And the reason for this, as put by Mariam Ali Baig is simple, “JJ was the first creative to head an agency… the first ad man in Pakistan to go with the notion that if you get the creative right, clients will follow.”
The focus on a good creative product clearly worked because EBM, Igloo, Lawrencepur, National Bank and Rafhan were some of the brands which appointed MNJ on the basis of the agency’s creative output.
Shahnoor Ahmed speaks of JJ and MNJ’s trailblazing work with bemusement when he writes, “While working in competitive agencies, I did not know whether to hate JJ or to love him, as much of our work in those days was returned with comments like: ‘make it more creative, like JJ does for his clients’.”
It is through another contribution that readers discover that campaigns now considered iconic – ‘A woman will always be Lyla’, ‘The Peek Freans Pied Piper’, ‘Gold Leaf – for the taste alone’ or ‘Men demand Capstan the world over’ were created by the man himself.
As Rehana Rashid, puts it, “All of these commercials had his signature style, though they were produced for the needs of the companies marketing these products.”
Any creative reading this will know what an achievement it is to be true to one’s creative spirit while staying true to the client’s brief!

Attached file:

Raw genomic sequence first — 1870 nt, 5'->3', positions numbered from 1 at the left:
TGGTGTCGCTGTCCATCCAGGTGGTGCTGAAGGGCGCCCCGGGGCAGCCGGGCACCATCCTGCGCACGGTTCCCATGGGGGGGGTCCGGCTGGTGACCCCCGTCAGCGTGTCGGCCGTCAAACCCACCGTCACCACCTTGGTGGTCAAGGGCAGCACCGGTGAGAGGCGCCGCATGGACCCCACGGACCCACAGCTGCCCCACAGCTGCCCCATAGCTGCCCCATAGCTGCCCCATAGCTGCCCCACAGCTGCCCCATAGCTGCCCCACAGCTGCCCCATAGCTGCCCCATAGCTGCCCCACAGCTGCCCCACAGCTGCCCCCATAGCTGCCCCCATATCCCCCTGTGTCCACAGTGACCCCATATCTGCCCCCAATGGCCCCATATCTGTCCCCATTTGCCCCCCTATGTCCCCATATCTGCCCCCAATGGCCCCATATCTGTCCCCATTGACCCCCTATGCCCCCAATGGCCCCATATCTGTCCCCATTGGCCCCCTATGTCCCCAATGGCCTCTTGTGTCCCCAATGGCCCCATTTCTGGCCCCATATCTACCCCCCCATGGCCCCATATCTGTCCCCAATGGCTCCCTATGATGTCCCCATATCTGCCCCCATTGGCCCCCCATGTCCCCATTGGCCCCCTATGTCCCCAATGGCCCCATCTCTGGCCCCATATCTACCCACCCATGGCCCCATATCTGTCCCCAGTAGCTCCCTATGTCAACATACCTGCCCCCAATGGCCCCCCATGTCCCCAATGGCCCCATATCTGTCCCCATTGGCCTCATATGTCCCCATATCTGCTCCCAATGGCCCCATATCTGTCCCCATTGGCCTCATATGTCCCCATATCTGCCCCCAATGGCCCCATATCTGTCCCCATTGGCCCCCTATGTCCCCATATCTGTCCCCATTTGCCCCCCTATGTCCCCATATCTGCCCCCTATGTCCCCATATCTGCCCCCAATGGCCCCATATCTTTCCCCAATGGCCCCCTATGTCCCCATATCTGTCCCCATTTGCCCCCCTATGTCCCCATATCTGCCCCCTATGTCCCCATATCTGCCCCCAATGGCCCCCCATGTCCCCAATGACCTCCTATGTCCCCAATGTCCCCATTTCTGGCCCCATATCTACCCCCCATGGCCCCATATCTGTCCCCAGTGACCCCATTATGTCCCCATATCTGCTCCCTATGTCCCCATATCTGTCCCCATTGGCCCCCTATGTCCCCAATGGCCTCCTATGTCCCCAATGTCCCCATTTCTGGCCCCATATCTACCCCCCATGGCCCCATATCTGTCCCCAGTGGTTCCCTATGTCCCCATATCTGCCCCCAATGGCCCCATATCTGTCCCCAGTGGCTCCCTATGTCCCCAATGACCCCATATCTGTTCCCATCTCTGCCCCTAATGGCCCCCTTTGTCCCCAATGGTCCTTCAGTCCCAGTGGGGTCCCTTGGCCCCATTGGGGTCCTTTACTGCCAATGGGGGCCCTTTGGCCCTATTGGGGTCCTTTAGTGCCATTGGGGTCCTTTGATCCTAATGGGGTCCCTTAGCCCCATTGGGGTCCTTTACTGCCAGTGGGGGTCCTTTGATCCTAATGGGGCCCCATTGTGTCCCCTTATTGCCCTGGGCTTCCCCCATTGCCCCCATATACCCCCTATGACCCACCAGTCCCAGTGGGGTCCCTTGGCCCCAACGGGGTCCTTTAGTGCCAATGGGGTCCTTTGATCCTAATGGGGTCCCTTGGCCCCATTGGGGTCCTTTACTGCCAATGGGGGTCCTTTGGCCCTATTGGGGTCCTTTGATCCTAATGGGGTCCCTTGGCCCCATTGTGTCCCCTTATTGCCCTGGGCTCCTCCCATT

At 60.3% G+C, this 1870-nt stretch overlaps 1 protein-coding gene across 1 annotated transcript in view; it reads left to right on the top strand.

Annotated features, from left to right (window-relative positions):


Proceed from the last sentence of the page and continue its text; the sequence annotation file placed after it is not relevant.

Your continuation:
The book is also eloquent about the exceptional mentoring qualities possessed by JJ. What stellar endorsements from industry stalwarts, like Shahnoor Ahmed, CEO, Spectrum Y&R; Azra Babar, eminent playwright; Mariam Ali Baig, Editor, Aurora and Zohra Yusuf, Executive Creative Director, Spectrum Y&R. The list also includes members of the fraternity such as Ruby Haider, CEO, IAL Saatchi & Saatchi; Masood Hashmi, CEO, Orientm McCann and S.M. Shahid, former CEO, Oscar Advertising.
On the mentoring, Shahnoor Ahmed writes, “I felt the two years spent at MNJ defined my future course and working with JJ opened my mind and gave me the confidence to venture out on my own.”
Zohra Yusuf adds, “In the 3,650 or more days I spent at MNJ, I never stopped learning. And Javed Jabbar never hesitated to teach.”
Mariam Ali Baig speaks of how interacting with JJ helped hone her skills in copywriting, writing that “I could easily have landed in an agency where copywriting was indeed about passing the time of day writing catchy slogans supplemented by body copy that was both vacuous and fatuous.”
Masood Hashmi speaks of his fascination with JJ’s aura and how he even took up cigar smoking to be like him!
Page after page, JJ’s skill in crafting raw talent and his ability to inspire individuals shines through. What also comes to life is the man’s energy, enthusiasm and joie de vivre. It is so easy to see how this man’s vision came to define advertising and communication for over a decade in Pakistan.